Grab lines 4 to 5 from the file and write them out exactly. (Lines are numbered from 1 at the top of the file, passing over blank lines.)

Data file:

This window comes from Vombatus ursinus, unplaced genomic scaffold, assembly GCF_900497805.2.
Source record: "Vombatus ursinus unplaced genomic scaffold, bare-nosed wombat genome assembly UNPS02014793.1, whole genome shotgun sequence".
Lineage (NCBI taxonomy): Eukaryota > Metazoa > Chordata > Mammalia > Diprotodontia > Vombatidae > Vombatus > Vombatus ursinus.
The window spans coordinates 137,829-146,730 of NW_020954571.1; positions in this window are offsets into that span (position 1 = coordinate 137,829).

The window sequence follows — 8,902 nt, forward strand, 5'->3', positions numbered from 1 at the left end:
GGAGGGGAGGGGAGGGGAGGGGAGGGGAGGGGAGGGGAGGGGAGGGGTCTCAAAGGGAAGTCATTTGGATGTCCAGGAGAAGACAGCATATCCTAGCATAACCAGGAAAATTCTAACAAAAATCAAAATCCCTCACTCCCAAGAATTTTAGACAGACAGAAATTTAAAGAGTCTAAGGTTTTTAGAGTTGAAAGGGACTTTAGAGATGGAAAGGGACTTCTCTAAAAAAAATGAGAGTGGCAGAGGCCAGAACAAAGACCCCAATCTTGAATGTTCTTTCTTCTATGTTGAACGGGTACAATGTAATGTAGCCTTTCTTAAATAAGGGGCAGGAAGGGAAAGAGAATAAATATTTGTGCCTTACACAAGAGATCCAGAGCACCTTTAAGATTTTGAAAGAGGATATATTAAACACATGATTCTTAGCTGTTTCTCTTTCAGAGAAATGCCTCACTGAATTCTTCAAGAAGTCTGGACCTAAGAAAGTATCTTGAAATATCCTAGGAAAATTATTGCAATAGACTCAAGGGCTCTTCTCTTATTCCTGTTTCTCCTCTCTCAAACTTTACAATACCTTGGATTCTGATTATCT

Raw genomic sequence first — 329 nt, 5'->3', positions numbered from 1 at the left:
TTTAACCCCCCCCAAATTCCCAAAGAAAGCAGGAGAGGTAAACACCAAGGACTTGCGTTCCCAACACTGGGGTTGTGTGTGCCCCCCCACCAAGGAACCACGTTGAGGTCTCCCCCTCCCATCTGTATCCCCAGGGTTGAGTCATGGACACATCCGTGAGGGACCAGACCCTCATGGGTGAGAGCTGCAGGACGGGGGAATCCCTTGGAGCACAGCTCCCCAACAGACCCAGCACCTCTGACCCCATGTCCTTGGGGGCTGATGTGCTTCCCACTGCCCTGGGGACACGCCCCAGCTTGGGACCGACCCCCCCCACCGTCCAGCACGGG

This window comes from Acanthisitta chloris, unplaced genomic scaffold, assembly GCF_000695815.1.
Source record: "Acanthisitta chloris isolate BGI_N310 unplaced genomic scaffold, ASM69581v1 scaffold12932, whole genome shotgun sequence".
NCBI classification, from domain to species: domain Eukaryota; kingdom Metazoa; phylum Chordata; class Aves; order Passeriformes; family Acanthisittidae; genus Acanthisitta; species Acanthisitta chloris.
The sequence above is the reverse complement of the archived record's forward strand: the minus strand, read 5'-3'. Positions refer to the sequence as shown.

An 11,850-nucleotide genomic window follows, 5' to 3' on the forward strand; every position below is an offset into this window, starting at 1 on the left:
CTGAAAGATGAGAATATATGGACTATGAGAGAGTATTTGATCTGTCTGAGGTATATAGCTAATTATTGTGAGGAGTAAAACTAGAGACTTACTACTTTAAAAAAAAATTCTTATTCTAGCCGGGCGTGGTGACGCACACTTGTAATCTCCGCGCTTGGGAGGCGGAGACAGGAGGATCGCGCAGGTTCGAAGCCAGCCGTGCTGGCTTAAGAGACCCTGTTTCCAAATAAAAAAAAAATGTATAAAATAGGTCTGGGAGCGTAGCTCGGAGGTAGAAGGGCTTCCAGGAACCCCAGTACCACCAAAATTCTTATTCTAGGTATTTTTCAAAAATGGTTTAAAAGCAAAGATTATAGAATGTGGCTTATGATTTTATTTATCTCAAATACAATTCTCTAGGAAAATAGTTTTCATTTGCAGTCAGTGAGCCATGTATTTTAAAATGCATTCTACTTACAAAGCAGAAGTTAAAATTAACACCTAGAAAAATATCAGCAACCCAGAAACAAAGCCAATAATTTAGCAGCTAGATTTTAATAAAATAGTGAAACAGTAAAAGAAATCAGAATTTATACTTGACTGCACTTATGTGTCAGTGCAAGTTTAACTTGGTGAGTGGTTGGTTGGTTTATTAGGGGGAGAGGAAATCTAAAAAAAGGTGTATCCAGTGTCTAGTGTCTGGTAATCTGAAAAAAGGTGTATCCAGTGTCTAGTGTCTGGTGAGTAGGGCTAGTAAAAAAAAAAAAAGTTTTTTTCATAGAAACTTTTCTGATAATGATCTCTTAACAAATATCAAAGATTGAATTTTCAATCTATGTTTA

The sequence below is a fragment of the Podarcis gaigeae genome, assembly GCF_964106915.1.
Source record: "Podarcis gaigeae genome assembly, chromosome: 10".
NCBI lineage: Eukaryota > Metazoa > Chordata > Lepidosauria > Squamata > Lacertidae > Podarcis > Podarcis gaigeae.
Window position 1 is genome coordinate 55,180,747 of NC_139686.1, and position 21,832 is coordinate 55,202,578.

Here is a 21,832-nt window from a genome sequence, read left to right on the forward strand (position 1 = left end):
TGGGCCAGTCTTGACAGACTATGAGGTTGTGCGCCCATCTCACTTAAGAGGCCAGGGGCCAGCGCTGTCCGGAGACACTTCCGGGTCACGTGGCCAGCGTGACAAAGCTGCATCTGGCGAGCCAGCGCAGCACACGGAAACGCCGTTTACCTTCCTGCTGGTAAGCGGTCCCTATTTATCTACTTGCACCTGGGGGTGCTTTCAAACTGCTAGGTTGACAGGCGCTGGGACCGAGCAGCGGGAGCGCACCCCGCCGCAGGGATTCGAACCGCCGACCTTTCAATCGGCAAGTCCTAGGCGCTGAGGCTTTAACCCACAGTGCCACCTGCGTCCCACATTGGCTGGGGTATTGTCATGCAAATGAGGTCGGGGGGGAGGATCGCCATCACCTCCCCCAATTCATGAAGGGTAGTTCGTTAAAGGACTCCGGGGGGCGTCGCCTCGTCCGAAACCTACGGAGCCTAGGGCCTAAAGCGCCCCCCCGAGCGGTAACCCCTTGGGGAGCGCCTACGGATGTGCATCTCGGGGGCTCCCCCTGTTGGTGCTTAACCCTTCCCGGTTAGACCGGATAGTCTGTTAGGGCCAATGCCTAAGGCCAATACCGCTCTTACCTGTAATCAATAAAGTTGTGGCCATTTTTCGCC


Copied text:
The window spans coordinates 137,829-146,730 of NW_020954571.1; positions in this window are offsets into that span (position 1 = coordinate 137,829).

The window sequence follows — 8,902 nt, forward strand, 5'->3', positions numbered from 1 at the left end: